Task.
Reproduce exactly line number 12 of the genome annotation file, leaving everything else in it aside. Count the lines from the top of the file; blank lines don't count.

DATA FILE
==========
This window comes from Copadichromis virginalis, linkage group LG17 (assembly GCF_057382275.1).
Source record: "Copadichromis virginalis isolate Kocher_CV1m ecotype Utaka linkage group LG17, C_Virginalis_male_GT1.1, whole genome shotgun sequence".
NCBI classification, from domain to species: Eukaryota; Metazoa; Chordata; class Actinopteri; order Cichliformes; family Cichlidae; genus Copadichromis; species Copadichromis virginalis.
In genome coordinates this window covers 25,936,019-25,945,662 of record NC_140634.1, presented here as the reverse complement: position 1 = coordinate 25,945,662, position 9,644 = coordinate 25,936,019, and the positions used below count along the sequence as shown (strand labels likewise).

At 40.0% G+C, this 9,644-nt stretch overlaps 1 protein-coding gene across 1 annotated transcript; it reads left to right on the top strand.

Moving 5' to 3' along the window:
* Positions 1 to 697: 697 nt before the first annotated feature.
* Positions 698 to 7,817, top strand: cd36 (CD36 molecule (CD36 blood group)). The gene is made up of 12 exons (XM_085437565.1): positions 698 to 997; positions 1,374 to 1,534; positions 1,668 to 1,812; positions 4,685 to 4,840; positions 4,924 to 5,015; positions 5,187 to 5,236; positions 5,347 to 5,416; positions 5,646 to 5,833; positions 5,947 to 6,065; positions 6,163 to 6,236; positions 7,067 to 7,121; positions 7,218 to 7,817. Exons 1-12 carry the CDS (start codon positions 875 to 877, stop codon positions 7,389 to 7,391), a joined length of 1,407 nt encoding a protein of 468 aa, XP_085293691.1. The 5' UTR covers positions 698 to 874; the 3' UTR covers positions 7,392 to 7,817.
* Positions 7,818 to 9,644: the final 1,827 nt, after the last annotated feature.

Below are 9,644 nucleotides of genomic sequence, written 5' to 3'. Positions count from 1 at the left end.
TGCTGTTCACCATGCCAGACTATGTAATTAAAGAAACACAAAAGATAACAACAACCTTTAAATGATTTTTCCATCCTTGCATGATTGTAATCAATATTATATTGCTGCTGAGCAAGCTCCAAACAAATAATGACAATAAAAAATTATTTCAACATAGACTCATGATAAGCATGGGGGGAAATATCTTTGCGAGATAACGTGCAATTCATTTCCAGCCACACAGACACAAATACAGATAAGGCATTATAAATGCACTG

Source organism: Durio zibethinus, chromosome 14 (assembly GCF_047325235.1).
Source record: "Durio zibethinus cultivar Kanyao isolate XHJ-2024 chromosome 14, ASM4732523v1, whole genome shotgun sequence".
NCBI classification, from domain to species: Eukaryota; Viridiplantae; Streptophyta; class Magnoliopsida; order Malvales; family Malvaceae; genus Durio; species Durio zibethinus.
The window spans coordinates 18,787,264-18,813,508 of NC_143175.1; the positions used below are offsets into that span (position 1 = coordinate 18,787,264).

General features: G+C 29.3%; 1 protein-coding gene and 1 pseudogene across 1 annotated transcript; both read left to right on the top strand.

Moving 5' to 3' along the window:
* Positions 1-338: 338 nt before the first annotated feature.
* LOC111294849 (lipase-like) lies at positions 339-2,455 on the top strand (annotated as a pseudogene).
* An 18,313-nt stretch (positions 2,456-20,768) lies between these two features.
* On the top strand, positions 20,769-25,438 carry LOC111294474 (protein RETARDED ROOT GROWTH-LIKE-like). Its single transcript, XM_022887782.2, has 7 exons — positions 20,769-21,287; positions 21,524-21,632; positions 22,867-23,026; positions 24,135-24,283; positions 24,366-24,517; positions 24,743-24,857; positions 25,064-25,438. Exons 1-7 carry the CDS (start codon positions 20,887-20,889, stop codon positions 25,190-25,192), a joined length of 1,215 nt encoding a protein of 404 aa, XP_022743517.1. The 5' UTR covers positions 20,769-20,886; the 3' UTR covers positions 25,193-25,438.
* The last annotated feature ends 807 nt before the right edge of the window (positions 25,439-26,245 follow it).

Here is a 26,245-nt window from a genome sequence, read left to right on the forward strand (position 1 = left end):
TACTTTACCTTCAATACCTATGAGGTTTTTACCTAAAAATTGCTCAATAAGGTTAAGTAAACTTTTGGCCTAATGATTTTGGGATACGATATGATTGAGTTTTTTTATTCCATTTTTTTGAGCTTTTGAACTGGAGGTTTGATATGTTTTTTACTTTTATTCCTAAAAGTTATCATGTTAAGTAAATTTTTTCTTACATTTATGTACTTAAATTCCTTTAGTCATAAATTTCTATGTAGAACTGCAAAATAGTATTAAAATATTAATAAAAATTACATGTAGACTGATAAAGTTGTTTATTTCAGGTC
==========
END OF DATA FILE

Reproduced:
Source organism: Durio zibethinus, chromosome 14 (assembly GCF_047325235.1).